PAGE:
Residents oppose phone mast

23 November 2012

PLANS to install mobile-phone masts in the tower of St Augustine's, Kilburn, are being opposed by more than 100 signatories of an online petition.

Local residents argue that the consultation carried out on behalf of the installation company was inadequate, and they cite concerns about potential health risks.

A petition for a faculty for the installation was submitted to the Consistory Court on 13 September, after a resolution was passed by the PCC on 1 August, the same day that the church displayed a faculty notice both outside and on indoor noticeboards.

In April, a planning consultation company which works with the Church of England, GVA, and the engineering and installation company New Edge Tele­com­munications (NET), carried out a public consultation. On Wednesday of last week, a spokesperson for GVA said that "formal consultation" always took the form of a letter sent by recorded delivery "providing a description of the proposal and enclosing scheme drawings".

Sylvia Dibble, of the Randolph Gardens Residents Association, said on Thursday of last week: "We have had no consultation whatsoever. None of us have had letters."

Mrs Dibble is concerned about the potential health risks posed by the installation: "My block of flats is 200 metres from the bell tower.The distance from the bell tower is significant, as the area mostly affected by the radiation is the first 400 metres. This mobile phone station is being imposed on us. We feel we have been kept in the dark about this."

Several of the signatories of an online petition opposing the installation cite concerns about the potential health risks to children at nearby schools. One mother wrote: "The Church should be more responsible, and not seek to make money from such an unneighbourly proposal."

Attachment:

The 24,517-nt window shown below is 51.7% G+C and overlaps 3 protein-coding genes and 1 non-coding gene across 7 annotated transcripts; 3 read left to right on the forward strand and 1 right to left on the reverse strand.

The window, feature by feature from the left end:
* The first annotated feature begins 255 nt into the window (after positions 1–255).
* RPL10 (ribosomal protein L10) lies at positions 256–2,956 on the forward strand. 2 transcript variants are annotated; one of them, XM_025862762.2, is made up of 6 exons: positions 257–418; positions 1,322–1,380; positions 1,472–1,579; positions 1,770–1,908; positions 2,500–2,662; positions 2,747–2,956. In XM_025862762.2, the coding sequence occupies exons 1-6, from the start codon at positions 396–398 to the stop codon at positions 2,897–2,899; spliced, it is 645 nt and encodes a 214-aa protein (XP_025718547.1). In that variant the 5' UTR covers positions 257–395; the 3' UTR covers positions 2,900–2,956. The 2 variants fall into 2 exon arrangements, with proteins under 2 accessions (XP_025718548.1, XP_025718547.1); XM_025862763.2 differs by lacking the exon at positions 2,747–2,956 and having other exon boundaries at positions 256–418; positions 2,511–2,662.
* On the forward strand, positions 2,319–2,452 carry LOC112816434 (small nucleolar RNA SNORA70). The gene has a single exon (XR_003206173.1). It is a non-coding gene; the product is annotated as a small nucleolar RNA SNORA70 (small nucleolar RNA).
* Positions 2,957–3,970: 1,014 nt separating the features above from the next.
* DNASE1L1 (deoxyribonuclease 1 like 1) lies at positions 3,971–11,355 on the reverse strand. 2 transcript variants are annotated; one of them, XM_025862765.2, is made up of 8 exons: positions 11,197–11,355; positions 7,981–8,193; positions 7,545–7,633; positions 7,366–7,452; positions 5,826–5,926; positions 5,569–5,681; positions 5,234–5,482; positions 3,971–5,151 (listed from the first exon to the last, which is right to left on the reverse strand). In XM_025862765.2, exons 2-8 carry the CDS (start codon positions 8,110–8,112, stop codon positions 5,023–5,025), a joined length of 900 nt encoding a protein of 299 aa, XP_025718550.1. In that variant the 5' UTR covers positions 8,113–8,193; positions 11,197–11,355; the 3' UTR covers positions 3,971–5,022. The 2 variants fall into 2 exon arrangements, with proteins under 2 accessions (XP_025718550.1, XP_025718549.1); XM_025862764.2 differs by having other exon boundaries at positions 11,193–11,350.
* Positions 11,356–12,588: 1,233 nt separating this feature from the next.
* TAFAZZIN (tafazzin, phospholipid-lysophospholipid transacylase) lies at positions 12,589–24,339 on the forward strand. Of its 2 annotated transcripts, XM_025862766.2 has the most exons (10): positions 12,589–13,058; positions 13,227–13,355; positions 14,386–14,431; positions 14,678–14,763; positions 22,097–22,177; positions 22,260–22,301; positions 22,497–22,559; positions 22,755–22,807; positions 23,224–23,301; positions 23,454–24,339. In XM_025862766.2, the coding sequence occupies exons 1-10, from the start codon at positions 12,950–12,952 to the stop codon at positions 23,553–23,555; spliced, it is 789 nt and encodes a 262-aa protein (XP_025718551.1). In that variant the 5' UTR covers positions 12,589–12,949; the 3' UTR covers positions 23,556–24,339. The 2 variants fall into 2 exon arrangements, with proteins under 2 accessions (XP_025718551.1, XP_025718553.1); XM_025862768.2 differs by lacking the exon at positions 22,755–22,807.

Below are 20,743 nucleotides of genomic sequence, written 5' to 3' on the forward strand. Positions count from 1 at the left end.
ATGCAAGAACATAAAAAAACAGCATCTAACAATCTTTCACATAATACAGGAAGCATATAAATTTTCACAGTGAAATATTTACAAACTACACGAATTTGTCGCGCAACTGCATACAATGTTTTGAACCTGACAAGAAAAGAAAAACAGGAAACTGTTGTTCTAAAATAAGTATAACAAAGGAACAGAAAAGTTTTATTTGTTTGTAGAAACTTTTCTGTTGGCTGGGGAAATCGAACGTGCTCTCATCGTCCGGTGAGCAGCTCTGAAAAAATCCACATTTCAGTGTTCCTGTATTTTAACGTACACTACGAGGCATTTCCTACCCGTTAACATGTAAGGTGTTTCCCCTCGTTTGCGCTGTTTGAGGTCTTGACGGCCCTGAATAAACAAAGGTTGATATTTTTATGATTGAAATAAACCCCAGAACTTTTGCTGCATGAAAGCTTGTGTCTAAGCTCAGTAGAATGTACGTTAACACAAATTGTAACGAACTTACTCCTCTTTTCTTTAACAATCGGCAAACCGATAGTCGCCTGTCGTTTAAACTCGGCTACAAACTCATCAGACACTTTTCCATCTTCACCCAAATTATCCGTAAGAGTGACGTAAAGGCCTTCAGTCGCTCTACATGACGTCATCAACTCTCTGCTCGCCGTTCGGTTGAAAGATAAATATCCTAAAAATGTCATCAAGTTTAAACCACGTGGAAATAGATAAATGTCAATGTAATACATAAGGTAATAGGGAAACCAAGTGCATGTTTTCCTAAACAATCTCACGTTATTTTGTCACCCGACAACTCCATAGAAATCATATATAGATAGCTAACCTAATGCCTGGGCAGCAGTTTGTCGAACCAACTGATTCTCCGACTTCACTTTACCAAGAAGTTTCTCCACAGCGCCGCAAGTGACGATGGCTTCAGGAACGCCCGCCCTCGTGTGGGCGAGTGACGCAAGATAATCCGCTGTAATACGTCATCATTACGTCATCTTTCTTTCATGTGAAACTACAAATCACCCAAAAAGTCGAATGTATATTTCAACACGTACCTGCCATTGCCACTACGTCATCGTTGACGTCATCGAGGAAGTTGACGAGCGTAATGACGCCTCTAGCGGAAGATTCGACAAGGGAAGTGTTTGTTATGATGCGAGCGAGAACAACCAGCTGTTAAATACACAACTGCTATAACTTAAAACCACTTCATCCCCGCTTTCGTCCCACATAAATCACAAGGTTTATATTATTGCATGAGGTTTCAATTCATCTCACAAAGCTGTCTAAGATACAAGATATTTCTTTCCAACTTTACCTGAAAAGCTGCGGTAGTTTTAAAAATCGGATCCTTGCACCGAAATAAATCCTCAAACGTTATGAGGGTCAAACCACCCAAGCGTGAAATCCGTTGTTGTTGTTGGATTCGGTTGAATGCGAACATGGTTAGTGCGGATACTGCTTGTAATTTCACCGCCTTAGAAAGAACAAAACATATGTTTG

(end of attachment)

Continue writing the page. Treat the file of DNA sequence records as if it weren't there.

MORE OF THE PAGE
Bill Pratt, the head of Naima Jewish Preparatory School, which is located a tenth of a mile from the church, said on Monday that neither he nor his governors had received a letter from GVA. He had only found out about the plans from a local resident "two or three weeks ago.

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"I would expect consultation to at least mean dialogue between all parties," he said.

On Thursday, the managing director of NET, Peter Morrell-Brown, said that he had told Mr Pratt that the company was "always keen to engage with any interested party to mitigate any concerns they may have about a proposed telecoms installation", and said that there were already three existing mobile sites closer to the school. With regard to safety concerns, he said that there were radio sites located on schools and hospitals.

Guidance produced by the London Diocesan Advisory Com­mittee states that there are "considerable financial advantages potentially to be gained from introducing a telecoms installation into suitable properties", but warns that "careful consideration needs to be given to a range of questions".

These include practical, aesthetic, health, ethical, and moral aspects. A PCC "must consider all of these factors, and come to a decision on the right way forward for them, preferably in consultation with the wider congregation".

The Vicar of St Augustine's, the Revd Colin Amos, confirmed on Monday that a faculty notice was displayed on 1 August for "29 or 30 days", both outside and on indoor noticeboards. One response had been received.

He said on Wednesday that the installation would generate £13,000 every year, "which the PCC has agreed to earmark towards repairs and restoration of our magnificent Grade I listed building, parts of which are falling into disrepair due to lack of funds".

The PCC had "carefully considered the perceived health-risks in the context of all the latest available scientific evidence". English Heritage had confirmed in writing that they had no objection to the scheme.

"We remain one of the poorest parishes of London, and a walk along any street will demonstrate the very high level of use of mobile phones; land lines being impossible to obtain for housing reasons or economically prohibitive," he said.  "St Augustine's will be thanked by the vast majority for enhancing this aspect of their lives."

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